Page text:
Summer 1976 Dracula and Dream team head up north doing both shows at each venue. This is what a certain Mr Ray Smithson, Headmaster of Baysgarth Comprehensive school had to say :
Topless Shock on School Trip
A classic Russian play chosen for a school trip shocked teachers and parents. A coach load of boys and girls from 13 to 16 saw explicit sex scenes and a topless actress who mingled with the audience. And now Mr Ray Smithson, Headmaster of Baysgarth Comprehensive School, Humberside, has written to Sheffield’s Crucible Theatre to complain that no warning was given. He said yesterday that the choice of play, Dostoevski’s The Dream of the Ridiculous Man, by Pip Simmons Theatre – had had his full approval group had a good reputation and there was nothing to suggest this production contains explicit sex scenes. The theatre was well aware that this was a school booking and should have warned us, but Mr Arnold Elliman general manager of the Crucible said that the theatre had taken all possible precautions to protect young children.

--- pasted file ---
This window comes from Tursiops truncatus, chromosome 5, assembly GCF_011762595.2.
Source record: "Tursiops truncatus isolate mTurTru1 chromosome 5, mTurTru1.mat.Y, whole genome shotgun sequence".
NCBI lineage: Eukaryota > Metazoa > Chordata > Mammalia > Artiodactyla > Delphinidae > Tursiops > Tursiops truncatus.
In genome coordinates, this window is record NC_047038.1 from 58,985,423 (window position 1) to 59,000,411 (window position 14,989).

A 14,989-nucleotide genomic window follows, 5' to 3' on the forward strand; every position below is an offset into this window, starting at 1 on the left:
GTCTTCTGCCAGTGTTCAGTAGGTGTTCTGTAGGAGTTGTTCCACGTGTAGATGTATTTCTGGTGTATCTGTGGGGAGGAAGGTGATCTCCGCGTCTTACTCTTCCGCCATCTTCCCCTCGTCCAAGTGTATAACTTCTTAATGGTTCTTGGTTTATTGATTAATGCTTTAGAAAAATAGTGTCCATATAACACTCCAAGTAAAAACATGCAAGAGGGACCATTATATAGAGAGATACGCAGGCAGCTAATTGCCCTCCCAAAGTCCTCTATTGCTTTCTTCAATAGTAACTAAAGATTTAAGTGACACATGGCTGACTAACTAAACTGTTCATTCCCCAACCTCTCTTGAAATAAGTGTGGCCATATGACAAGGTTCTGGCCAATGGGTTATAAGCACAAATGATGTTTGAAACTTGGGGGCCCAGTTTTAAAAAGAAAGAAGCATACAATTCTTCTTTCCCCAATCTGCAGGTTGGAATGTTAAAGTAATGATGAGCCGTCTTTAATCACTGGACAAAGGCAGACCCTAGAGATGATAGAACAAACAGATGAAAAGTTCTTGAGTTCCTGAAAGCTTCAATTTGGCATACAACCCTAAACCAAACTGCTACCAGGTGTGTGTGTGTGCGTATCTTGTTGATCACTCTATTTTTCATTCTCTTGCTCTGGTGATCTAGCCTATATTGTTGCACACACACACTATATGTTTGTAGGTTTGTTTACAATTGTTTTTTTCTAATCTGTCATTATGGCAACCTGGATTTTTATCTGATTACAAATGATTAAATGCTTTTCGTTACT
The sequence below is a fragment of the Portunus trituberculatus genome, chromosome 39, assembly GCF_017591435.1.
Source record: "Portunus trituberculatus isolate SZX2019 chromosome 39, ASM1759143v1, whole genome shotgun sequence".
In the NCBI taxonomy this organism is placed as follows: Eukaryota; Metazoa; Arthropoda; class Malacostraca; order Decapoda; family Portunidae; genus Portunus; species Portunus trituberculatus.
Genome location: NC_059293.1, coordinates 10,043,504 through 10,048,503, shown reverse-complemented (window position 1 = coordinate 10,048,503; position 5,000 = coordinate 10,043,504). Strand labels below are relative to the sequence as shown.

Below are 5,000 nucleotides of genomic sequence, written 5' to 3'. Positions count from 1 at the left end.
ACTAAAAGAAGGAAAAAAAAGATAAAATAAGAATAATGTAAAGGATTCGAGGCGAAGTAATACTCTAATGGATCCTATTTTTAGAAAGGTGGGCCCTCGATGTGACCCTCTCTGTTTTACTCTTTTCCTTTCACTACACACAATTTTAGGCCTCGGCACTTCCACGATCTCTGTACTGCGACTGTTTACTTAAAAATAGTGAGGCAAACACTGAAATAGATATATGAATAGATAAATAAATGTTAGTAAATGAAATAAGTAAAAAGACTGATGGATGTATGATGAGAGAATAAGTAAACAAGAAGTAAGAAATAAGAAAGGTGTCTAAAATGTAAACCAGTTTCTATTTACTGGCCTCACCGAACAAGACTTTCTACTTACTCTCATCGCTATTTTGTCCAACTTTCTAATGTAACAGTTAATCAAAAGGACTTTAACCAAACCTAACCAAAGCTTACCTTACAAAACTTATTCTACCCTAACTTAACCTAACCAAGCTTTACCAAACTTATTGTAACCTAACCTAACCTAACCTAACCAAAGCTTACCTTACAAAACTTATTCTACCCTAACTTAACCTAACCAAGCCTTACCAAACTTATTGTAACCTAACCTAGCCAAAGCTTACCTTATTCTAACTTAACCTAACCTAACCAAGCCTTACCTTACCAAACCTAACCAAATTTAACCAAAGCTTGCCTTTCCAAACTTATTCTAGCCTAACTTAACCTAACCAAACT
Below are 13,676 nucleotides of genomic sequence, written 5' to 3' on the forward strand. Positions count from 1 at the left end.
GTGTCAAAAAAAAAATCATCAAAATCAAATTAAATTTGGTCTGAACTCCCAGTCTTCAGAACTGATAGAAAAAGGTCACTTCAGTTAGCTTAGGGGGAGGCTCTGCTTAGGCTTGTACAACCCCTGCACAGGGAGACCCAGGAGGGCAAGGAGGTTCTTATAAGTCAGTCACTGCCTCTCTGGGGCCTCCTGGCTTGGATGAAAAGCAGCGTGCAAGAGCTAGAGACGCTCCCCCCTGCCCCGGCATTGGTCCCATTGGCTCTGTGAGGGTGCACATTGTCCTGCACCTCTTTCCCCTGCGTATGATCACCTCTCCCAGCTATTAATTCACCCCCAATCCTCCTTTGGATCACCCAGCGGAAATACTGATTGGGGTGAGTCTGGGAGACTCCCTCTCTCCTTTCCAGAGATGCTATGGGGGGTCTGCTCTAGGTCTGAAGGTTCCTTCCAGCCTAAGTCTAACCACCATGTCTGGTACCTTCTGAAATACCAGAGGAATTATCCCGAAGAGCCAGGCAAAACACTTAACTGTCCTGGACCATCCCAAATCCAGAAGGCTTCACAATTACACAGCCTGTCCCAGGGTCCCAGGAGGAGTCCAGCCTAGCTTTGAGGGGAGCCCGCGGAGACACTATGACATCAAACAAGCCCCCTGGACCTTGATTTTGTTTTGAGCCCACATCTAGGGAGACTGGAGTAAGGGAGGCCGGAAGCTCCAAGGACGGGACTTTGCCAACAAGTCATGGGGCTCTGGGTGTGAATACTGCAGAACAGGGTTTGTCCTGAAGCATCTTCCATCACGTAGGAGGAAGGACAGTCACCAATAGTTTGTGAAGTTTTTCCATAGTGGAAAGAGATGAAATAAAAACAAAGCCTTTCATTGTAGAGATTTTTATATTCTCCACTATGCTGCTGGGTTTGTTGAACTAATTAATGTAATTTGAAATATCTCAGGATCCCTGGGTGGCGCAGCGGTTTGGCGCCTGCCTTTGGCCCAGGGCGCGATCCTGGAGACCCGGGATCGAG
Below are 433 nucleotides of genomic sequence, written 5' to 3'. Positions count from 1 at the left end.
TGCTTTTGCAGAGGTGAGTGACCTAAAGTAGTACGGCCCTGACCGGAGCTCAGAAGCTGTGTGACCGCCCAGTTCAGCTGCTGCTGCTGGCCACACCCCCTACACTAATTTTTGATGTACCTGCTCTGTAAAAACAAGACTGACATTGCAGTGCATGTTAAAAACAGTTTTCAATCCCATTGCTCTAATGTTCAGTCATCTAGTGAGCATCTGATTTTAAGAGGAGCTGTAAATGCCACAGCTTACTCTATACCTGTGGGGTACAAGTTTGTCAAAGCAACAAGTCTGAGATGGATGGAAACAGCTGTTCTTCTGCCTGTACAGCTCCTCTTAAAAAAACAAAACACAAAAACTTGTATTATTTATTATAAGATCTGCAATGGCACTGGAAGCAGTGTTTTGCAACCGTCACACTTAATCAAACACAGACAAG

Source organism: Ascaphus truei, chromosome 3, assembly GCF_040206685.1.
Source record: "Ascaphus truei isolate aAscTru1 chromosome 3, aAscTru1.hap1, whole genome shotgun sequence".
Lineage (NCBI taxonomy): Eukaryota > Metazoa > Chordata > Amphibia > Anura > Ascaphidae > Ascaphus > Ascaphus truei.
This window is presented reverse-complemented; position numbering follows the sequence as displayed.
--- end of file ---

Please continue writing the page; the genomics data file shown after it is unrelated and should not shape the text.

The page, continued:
Robert Turner, Daily Mail 17/11/76
Ben, Meirave and Sheila backstage, somewhere up North – The Dream of The Ridiculous Man – Drac/ Dream uk Tour.
We didn’t know it at the time but the sweet nice looking skinny boy groupie called John who I met in the lift at Leicester Haymarket was to become a buddy for years to come. He and I would one day be the two parts of a pantomime horse. How did this happen? He was an Assistant Stage Manager at the Haymarket and because we didn’t need much help, he had the chance to watch the shows amd appreciate them every evening and then hang out with us after the show.Welcome John Altman who was later to become Eastenders Nick Cotton. His best-selling book ‘In the Nick of Time: John Altman’s autobiography tells all ! This is what he remembers: